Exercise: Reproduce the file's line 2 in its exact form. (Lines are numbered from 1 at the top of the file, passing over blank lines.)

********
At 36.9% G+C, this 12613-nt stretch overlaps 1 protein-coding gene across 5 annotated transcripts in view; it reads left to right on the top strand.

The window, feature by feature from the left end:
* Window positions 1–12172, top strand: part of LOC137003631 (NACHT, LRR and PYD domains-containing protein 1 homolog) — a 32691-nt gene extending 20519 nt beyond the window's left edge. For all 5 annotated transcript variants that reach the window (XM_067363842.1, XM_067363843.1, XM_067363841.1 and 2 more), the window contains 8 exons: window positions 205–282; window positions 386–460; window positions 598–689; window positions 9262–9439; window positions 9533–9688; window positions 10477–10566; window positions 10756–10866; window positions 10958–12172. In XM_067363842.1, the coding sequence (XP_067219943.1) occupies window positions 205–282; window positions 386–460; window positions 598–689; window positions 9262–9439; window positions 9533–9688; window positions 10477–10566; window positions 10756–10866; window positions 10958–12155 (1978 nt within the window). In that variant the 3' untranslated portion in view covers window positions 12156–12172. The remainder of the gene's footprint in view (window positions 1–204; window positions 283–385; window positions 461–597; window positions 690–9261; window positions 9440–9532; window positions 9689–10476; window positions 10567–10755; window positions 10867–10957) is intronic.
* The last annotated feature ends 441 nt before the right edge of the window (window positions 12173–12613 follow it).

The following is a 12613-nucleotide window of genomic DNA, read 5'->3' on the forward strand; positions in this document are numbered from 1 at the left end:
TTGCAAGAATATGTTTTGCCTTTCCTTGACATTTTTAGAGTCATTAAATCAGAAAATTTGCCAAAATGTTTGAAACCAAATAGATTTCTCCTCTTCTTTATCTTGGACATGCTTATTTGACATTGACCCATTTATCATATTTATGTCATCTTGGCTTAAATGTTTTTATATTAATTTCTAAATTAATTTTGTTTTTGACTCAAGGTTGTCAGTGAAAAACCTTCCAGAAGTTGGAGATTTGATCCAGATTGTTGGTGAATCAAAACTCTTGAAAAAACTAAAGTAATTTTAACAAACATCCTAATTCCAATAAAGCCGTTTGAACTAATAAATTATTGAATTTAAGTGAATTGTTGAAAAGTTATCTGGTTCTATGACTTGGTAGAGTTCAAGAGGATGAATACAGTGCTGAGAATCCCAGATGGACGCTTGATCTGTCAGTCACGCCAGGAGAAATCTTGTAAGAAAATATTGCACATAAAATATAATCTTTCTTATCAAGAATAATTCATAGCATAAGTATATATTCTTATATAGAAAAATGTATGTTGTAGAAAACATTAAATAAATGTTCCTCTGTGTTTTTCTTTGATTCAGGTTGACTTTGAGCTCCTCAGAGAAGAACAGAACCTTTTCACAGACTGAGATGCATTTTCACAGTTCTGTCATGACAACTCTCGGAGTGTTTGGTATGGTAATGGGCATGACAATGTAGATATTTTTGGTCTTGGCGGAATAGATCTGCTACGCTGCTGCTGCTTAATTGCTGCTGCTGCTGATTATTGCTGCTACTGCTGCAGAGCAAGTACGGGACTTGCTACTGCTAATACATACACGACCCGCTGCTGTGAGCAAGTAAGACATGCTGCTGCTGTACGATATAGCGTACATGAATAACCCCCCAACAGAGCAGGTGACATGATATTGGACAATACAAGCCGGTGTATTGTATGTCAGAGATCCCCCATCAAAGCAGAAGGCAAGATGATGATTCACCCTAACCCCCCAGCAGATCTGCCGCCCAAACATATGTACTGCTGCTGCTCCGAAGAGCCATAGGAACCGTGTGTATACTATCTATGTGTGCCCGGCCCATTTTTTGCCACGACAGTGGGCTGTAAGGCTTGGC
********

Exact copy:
The window, feature by feature from the left end: